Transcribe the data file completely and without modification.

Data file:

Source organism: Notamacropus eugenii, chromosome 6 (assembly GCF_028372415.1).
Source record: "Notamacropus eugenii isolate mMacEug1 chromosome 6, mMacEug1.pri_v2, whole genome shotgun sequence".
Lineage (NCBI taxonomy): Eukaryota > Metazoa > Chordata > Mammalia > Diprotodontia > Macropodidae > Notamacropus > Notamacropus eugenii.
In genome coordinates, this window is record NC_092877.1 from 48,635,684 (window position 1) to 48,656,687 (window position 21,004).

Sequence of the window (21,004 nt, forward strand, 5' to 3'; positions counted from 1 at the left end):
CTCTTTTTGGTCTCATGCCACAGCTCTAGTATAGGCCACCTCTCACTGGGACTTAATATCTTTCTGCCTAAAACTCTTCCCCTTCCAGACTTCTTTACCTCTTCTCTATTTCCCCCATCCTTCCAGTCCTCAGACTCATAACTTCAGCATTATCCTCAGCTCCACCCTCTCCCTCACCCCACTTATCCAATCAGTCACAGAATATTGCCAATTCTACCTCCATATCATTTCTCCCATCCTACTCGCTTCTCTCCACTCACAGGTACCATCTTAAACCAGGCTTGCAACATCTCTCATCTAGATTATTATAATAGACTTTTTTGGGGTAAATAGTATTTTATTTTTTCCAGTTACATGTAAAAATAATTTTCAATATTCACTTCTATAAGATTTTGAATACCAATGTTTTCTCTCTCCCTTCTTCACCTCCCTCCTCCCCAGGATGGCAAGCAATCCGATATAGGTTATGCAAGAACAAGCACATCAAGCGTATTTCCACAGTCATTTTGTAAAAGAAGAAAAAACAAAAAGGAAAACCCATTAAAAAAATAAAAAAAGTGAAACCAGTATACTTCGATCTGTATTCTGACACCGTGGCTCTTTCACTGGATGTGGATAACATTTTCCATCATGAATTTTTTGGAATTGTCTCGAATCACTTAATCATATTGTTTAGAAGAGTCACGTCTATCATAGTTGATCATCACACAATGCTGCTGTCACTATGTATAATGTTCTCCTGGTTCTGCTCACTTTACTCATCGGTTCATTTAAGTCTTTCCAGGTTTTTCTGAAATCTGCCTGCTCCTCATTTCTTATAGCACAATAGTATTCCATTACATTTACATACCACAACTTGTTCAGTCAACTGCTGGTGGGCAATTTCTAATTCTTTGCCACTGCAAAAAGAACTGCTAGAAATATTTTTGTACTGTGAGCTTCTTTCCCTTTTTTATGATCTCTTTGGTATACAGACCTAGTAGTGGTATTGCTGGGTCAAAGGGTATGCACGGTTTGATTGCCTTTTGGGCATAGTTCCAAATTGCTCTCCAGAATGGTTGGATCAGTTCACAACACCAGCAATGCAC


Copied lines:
Source organism: Notamacropus eugenii, chromosome 6 (assembly GCF_028372415.1).
Source record: "Notamacropus eugenii isolate mMacEug1 chromosome 6, mMacEug1.pri_v2, whole genome shotgun sequence".
Lineage (NCBI taxonomy): Eukaryota > Metazoa > Chordata > Mammalia > Diprotodontia > Macropodidae > Notamacropus > Notamacropus eugenii.
In genome coordinates, this window is record NC_092877.1 from 48,635,684 (window position 1) to 48,656,687 (window position 21,004).

Sequence of the window (21,004 nt, forward strand, 5' to 3'; positions counted from 1 at the left end):
CTCTTTTTGGTCTCATGCCACAGCTCTAGTATAGGCCACCTCTCACTGGGACTTAATATCTTTCTGCCTAAAACTCTTCCCCTTCCAGACTTCTTTACCTCTTCTCTATTTCCCCCATCCTTCCAGTCCTCAGACTCATAACTTCAGCATTATCCTCAGCTCCACCCTCTCCCTCACCCCACTTATCCAATCAGTCACAGAATATTGCCAATTCTACCTCCATATCATTTCTCCCATCCTACTCGCTTCTCTCCACTCACAGGTACCATCTTAAACCAGGCTTGCAACATCTCTCATCTAGATTATTATAATAGACTTTTTTGGGGTAAATAGTATTTTATTTTTTCCAGTTACATGTAAAAATAATTTTCAATATTCACTTCTATAAGATTTTGAATACCAATGTTTTCTCTCTCCCTTCTTCACCTCCCTCCTCCCCAGGATGGCAAGCAATCCGATATAGGTTATGCAAGAACAAGCACATCAAGCGTATTTCCACAGTCATTTTGTAAAAGAAGAAAAAACAAAAAGGAAAACCCATTAAAAAAATAAAAAAAGTGAAACCAGTATACTTCGATCTGTATTCTGACACCGTGGCTCTTTCACTGGATGTGGATAACATTTTCCATCATGAATTTTTTGGAATTGTCTCGAATCACTTAATCATATTGTTTAGAAGAGTCACGTCTATCATAGTTGATCATCACACAATGCTGCTGTCACTATGTATAATGTTCTCCTGGTTCTGCTCACTTTACTCATCGGTTCATTTAAGTCTTTCCAGGTTTTTCTGAAATCTGCCTGCTCCTCATTTCTTATAGCACAATAGTATTCCATTACATTTACATACCACAACTTGTTCAGTCAACTGCTGGTGGGCAATTTCTAATTCTTTGCCACTGCAAAAAGAACTGCTAGAAATATTTTTGTACTGTGAGCTTCTTTCCCTTTTTTATGATCTCTTTGGTATACAGACCTAGTAGTGGTATTGCTGGGTCAAAGGGTATGCACGGTTTGATTGCCTTTTGGGCATAGTTCCAAATTGCTCTCCAGAATGGTTGGATCAGTTCACAACACCAGCAATGCAC